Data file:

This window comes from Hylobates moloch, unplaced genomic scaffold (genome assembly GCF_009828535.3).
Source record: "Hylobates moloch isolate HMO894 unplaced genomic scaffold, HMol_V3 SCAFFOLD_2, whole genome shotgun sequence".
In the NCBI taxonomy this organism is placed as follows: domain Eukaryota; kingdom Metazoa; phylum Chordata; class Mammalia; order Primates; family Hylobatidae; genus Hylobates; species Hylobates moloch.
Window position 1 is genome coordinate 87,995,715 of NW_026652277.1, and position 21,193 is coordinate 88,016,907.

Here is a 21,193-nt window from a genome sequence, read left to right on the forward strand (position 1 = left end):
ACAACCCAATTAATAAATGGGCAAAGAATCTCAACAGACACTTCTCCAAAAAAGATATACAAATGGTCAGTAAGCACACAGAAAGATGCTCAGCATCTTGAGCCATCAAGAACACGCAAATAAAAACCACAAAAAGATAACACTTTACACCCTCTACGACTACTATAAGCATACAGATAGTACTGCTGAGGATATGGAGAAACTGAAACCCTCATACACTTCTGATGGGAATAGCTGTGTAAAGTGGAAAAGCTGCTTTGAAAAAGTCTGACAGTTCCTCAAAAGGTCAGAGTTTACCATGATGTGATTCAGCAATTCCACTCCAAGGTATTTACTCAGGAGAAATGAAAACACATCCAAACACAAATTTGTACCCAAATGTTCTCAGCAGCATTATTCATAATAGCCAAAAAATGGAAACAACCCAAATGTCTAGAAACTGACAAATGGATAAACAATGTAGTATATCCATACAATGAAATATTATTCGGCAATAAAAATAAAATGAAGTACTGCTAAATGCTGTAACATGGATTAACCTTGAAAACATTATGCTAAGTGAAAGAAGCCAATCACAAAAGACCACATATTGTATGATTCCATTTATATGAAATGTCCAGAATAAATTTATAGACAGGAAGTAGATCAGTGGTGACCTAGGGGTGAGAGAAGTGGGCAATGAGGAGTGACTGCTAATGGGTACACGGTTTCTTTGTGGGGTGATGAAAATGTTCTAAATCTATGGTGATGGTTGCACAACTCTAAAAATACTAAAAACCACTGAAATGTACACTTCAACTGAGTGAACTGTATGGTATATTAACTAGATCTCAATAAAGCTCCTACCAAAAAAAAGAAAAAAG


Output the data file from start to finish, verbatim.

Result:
This window comes from Hylobates moloch, unplaced genomic scaffold (genome assembly GCF_009828535.3).
Source record: "Hylobates moloch isolate HMO894 unplaced genomic scaffold, HMol_V3 SCAFFOLD_2, whole genome shotgun sequence".
In the NCBI taxonomy this organism is placed as follows: domain Eukaryota; kingdom Metazoa; phylum Chordata; class Mammalia; order Primates; family Hylobatidae; genus Hylobates; species Hylobates moloch.
Window position 1 is genome coordinate 87,995,715 of NW_026652277.1, and position 21,193 is coordinate 88,016,907.

Here is a 21,193-nt window from a genome sequence, read left to right on the forward strand (position 1 = left end):
ACAACCCAATTAATAAATGGGCAAAGAATCTCAACAGACACTTCTCCAAAAAAGATATACAAATGGTCAGTAAGCACACAGAAAGATGCTCAGCATCTTGAGCCATCAAGAACACGCAAATAAAAACCACAAAAAGATAACACTTTACACCCTCTACGACTACTATAAGCATACAGATAGTACTGCTGAGGATATGGAGAAACTGAAACCCTCATACACTTCTGATGGGAATAGCTGTGTAAAGTGGAAAAGCTGCTTTGAAAAAGTCTGACAGTTCCTCAAAAGGTCAGAGTTTACCATGATGTGATTCAGCAATTCCACTCCAAGGTATTTACTCAGGAGAAATGAAAACACATCCAAACACAAATTTGTACCCAAATGTTCTCAGCAGCATTATTCATAATAGCCAAAAAATGGAAACAACCCAAATGTCTAGAAACTGACAAATGGATAAACAATGTAGTATATCCATACAATGAAATATTATTCGGCAATAAAAATAAAATGAAGTACTGCTAAATGCTGTAACATGGATTAACCTTGAAAACATTATGCTAAGTGAAAGAAGCCAATCACAAAAGACCACATATTGTATGATTCCATTTATATGAAATGTCCAGAATAAATTTATAGACAGGAAGTAGATCAGTGGTGACCTAGGGGTGAGAGAAGTGGGCAATGAGGAGTGACTGCTAATGGGTACACGGTTTCTTTGTGGGGTGATGAAAATGTTCTAAATCTATGGTGATGGTTGCACAACTCTAAAAATACTAAAAACCACTGAAATGTACACTTCAACTGAGTGAACTGTATGGTATATTAACTAGATCTCAATAAAGCTCCTACCAAAAAAAAGAAAAAAG